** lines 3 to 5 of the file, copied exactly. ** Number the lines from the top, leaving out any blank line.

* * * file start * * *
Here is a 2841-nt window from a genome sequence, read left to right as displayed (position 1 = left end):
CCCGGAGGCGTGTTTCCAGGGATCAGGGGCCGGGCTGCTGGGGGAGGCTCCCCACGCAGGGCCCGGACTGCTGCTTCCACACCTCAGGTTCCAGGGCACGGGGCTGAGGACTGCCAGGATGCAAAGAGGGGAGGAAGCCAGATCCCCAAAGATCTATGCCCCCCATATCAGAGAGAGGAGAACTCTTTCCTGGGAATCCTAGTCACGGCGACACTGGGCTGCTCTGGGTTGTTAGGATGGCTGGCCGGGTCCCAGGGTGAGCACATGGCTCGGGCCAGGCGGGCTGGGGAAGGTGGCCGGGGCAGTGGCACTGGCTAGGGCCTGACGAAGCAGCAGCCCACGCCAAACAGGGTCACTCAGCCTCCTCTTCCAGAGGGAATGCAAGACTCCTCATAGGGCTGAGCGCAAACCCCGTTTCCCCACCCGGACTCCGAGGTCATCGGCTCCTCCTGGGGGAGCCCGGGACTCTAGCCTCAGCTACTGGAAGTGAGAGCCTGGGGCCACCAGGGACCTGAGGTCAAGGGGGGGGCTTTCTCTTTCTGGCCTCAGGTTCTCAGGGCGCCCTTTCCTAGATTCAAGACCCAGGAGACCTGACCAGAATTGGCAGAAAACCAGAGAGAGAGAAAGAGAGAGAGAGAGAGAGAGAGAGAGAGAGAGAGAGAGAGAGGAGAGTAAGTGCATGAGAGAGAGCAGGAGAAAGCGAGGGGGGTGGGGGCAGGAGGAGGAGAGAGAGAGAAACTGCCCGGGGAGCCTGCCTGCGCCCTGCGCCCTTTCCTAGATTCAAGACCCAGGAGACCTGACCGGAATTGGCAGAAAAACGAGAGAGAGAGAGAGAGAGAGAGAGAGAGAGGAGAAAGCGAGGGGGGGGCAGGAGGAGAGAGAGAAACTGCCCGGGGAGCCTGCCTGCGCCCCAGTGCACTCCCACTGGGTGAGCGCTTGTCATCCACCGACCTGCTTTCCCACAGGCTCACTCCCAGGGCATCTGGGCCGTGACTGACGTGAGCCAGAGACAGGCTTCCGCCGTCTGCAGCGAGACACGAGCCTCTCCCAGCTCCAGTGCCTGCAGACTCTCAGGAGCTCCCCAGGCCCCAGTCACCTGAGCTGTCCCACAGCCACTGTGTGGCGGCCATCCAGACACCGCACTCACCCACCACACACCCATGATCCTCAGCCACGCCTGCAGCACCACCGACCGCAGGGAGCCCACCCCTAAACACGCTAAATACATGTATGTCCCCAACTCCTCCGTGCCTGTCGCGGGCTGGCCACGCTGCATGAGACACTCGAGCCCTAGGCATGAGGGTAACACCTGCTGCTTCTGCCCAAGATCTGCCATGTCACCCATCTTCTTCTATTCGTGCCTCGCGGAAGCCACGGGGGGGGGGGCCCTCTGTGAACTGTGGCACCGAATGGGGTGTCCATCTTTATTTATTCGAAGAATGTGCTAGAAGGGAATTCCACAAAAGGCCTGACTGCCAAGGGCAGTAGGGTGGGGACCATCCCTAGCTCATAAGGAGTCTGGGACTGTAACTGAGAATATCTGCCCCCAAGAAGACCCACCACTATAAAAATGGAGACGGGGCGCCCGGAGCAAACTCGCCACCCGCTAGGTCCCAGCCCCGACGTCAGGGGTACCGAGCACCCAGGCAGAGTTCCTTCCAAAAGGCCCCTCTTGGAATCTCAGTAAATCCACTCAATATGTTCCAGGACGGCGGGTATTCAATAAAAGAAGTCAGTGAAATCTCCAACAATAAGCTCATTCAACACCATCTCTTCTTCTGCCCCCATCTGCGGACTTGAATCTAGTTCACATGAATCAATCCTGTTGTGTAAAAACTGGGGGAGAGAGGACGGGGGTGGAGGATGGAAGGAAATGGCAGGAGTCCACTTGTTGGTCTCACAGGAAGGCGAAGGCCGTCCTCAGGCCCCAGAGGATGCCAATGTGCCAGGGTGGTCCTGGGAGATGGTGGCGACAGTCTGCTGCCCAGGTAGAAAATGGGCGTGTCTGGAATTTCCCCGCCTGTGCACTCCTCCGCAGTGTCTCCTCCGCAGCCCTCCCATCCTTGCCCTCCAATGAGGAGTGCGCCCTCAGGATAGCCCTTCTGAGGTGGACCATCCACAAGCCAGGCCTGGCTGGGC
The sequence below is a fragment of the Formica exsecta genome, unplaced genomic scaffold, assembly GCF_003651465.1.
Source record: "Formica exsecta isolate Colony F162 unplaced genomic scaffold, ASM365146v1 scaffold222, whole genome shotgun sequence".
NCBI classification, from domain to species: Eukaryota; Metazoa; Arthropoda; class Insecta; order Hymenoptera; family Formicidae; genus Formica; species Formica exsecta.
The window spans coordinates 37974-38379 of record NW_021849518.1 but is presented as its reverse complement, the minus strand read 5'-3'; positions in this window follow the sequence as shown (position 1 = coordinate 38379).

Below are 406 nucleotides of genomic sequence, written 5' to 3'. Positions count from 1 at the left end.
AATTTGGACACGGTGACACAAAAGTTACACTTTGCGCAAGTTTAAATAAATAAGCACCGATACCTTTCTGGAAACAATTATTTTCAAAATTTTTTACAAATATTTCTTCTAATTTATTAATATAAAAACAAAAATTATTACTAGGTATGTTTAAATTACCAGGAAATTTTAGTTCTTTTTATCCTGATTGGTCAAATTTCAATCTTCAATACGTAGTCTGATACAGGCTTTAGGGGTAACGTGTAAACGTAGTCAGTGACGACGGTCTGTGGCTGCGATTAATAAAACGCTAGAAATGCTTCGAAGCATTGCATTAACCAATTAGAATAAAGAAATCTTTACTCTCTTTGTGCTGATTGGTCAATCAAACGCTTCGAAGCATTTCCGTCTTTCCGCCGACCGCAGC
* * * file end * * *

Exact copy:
The sequence below is a fragment of the Formica exsecta genome, unplaced genomic scaffold, assembly GCF_003651465.1.
Source record: "Formica exsecta isolate Colony F162 unplaced genomic scaffold, ASM365146v1 scaffold222, whole genome shotgun sequence".
NCBI classification, from domain to species: Eukaryota; Metazoa; Arthropoda; class Insecta; order Hymenoptera; family Formicidae; genus Formica; species Formica exsecta.